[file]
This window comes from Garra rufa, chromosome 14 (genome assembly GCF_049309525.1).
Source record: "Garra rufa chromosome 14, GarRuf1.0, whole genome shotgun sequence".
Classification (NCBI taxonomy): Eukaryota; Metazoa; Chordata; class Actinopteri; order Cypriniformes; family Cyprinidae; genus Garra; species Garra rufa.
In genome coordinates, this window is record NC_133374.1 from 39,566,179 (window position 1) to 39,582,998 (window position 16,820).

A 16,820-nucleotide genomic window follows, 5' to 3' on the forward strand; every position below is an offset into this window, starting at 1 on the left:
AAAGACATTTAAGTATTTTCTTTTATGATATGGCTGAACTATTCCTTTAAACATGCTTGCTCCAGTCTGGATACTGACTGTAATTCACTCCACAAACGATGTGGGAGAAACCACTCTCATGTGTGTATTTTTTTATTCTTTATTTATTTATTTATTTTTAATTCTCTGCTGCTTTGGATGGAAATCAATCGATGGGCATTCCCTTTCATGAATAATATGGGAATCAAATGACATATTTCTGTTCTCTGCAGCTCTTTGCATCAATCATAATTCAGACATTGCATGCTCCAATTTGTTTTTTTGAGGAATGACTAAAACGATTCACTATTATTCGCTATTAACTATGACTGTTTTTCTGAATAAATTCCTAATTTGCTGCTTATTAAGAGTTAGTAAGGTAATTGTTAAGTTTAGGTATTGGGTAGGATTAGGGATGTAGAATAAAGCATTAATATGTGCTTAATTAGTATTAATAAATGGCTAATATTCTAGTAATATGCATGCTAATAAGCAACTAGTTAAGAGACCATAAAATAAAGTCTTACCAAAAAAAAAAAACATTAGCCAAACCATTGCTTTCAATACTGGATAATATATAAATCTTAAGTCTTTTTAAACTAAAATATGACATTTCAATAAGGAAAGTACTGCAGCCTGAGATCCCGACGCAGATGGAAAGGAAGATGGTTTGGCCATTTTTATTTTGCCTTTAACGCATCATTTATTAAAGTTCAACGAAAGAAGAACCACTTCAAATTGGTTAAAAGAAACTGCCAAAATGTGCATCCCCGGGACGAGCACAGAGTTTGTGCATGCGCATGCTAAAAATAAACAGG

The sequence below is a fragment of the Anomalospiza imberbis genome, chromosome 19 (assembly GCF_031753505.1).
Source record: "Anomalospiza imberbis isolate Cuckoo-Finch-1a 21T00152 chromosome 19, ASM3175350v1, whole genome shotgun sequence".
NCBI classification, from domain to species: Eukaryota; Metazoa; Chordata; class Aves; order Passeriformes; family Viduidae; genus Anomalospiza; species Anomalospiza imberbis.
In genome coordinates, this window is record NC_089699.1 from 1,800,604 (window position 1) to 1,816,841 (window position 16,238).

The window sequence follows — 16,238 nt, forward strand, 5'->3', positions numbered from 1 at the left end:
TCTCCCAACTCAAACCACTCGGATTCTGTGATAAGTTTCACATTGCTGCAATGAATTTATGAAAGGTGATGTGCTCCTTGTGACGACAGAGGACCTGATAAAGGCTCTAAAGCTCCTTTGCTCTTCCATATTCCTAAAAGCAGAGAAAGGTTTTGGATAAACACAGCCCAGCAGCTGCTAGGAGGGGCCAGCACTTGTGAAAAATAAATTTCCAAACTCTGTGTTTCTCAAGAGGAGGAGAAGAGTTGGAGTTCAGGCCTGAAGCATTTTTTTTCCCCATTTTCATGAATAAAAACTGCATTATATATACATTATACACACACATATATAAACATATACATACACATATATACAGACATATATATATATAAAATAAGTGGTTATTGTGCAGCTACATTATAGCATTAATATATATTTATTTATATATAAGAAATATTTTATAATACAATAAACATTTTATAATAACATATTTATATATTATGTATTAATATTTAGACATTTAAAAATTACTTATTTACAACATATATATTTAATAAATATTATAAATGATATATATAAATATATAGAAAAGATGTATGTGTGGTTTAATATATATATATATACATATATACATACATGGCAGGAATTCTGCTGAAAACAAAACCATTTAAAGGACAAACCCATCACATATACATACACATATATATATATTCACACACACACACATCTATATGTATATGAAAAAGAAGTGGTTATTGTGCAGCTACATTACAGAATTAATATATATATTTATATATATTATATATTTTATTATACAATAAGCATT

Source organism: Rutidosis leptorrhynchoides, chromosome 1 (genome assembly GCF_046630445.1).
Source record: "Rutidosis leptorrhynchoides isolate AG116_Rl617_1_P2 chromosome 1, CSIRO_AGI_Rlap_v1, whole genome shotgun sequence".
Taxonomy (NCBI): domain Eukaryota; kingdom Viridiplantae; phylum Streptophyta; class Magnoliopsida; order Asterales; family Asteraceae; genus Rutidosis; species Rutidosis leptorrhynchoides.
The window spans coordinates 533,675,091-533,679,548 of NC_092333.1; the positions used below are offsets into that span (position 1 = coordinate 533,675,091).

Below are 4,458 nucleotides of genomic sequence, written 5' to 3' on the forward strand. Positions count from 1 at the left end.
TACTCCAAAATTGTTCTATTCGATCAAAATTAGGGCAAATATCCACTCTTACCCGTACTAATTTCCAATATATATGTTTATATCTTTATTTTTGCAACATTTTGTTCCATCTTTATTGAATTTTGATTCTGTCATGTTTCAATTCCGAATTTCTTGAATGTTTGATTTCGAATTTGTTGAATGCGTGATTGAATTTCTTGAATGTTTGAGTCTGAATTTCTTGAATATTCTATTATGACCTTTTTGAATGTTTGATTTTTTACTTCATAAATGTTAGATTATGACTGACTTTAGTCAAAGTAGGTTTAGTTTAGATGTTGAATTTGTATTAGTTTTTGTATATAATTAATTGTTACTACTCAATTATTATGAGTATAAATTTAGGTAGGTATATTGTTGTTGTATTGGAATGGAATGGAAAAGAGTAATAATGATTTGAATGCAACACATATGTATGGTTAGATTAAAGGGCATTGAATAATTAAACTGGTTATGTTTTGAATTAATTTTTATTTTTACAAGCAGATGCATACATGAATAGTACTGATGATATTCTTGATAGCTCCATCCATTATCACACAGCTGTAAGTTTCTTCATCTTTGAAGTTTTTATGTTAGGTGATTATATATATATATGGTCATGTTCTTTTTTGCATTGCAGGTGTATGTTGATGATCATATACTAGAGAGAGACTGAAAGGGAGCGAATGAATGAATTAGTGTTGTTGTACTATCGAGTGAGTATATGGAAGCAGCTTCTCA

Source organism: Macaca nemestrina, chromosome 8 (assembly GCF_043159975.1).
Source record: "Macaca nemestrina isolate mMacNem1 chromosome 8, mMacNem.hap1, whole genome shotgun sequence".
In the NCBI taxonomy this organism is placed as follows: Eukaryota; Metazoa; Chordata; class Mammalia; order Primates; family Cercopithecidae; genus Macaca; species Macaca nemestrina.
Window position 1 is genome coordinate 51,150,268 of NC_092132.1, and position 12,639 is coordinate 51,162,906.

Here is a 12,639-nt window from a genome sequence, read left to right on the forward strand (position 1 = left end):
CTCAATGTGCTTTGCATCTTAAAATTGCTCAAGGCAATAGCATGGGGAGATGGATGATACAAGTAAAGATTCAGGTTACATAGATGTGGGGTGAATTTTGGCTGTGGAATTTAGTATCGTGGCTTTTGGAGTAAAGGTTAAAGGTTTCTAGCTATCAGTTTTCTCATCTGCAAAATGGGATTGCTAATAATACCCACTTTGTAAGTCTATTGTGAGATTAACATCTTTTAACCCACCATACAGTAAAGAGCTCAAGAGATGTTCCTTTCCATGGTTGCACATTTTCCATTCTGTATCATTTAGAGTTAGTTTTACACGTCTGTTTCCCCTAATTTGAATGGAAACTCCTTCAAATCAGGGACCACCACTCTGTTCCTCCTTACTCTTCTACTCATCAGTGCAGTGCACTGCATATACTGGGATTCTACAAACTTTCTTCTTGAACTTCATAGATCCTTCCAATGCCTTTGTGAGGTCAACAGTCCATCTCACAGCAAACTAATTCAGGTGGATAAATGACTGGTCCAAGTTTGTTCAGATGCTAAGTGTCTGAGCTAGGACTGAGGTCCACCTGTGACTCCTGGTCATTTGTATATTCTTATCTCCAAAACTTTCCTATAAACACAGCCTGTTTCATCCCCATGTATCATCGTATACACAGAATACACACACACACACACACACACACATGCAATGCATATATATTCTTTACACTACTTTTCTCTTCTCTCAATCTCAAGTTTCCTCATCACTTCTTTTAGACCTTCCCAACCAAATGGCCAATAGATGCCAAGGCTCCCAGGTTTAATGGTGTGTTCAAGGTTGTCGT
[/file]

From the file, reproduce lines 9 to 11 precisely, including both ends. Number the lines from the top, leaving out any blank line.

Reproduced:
NCBI classification, from domain to species: Eukaryota; Metazoa; Chordata; class Aves; order Passeriformes; family Viduidae; genus Anomalospiza; species Anomalospiza imberbis.
In genome coordinates, this window is record NC_089699.1 from 1,800,604 (window position 1) to 1,816,841 (window position 16,238).

The window sequence follows — 16,238 nt, forward strand, 5'->3', positions numbered from 1 at the left end: